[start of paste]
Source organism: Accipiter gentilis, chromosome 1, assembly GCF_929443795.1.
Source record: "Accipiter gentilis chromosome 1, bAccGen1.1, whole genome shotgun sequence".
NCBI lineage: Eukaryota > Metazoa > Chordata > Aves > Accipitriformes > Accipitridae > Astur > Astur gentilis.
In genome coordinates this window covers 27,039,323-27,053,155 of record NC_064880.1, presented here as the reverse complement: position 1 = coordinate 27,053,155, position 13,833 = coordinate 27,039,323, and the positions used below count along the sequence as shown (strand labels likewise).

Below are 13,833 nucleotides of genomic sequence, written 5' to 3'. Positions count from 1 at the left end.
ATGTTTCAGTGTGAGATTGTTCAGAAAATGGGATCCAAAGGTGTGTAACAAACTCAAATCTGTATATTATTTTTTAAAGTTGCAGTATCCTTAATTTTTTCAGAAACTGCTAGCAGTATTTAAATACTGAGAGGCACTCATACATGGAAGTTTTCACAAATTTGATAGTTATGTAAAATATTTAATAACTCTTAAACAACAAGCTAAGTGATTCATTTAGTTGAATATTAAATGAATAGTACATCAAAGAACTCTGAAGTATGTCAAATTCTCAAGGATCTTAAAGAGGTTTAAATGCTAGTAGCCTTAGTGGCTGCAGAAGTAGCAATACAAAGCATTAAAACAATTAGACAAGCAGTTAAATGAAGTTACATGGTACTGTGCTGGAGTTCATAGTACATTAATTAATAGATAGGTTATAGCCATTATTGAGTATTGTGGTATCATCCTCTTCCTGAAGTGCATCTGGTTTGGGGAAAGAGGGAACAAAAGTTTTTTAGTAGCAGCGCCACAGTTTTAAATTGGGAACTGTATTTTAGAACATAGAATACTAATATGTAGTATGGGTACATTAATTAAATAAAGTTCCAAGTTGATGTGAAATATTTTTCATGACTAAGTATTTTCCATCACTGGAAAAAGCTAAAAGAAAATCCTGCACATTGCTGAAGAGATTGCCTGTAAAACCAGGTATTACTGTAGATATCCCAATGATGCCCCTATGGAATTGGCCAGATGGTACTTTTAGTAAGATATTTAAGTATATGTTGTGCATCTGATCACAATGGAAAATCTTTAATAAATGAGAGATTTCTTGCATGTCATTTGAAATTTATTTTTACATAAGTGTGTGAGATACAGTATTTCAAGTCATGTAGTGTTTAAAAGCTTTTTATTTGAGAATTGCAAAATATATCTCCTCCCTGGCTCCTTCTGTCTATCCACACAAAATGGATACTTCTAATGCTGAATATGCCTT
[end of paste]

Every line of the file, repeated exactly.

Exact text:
Source organism: Accipiter gentilis, chromosome 1, assembly GCF_929443795.1.
Source record: "Accipiter gentilis chromosome 1, bAccGen1.1, whole genome shotgun sequence".
NCBI lineage: Eukaryota > Metazoa > Chordata > Aves > Accipitriformes > Accipitridae > Astur > Astur gentilis.
In genome coordinates this window covers 27,039,323-27,053,155 of record NC_064880.1, presented here as the reverse complement: position 1 = coordinate 27,053,155, position 13,833 = coordinate 27,039,323, and the positions used below count along the sequence as shown (strand labels likewise).

Below are 13,833 nucleotides of genomic sequence, written 5' to 3'. Positions count from 1 at the left end.
ATGTTTCAGTGTGAGATTGTTCAGAAAATGGGATCCAAAGGTGTGTAACAAACTCAAATCTGTATATTATTTTTTAAAGTTGCAGTATCCTTAATTTTTTCAGAAACTGCTAGCAGTATTTAAATACTGAGAGGCACTCATACATGGAAGTTTTCACAAATTTGATAGTTATGTAAAATATTTAATAACTCTTAAACAACAAGCTAAGTGATTCATTTAGTTGAATATTAAATGAATAGTACATCAAAGAACTCTGAAGTATGTCAAATTCTCAAGGATCTTAAAGAGGTTTAAATGCTAGTAGCCTTAGTGGCTGCAGAAGTAGCAATACAAAGCATTAAAACAATTAGACAAGCAGTTAAATGAAGTTACATGGTACTGTGCTGGAGTTCATAGTACATTAATTAATAGATAGGTTATAGCCATTATTGAGTATTGTGGTATCATCCTCTTCCTGAAGTGCATCTGGTTTGGGGAAAGAGGGAACAAAAGTTTTTTAGTAGCAGCGCCACAGTTTTAAATTGGGAACTGTATTTTAGAACATAGAATACTAATATGTAGTATGGGTACATTAATTAAATAAAGTTCCAAGTTGATGTGAAATATTTTTCATGACTAAGTATTTTCCATCACTGGAAAAAGCTAAAAGAAAATCCTGCACATTGCTGAAGAGATTGCCTGTAAAACCAGGTATTACTGTAGATATCCCAATGATGCCCCTATGGAATTGGCCAGATGGTACTTTTAGTAAGATATTTAAGTATATGTTGTGCATCTGATCACAATGGAAAATCTTTAATAAATGAGAGATTTCTTGCATGTCATTTGAAATTTATTTTTACATAAGTGTGTGAGATACAGTATTTCAAGTCATGTAGTGTTTAAAAGCTTTTTATTTGAGAATTGCAAAATATATCTCCTCCCTGGCTCCTTCTGTCTATCCACACAAAATGGATACTTCTAATGCTGAATATGCCTT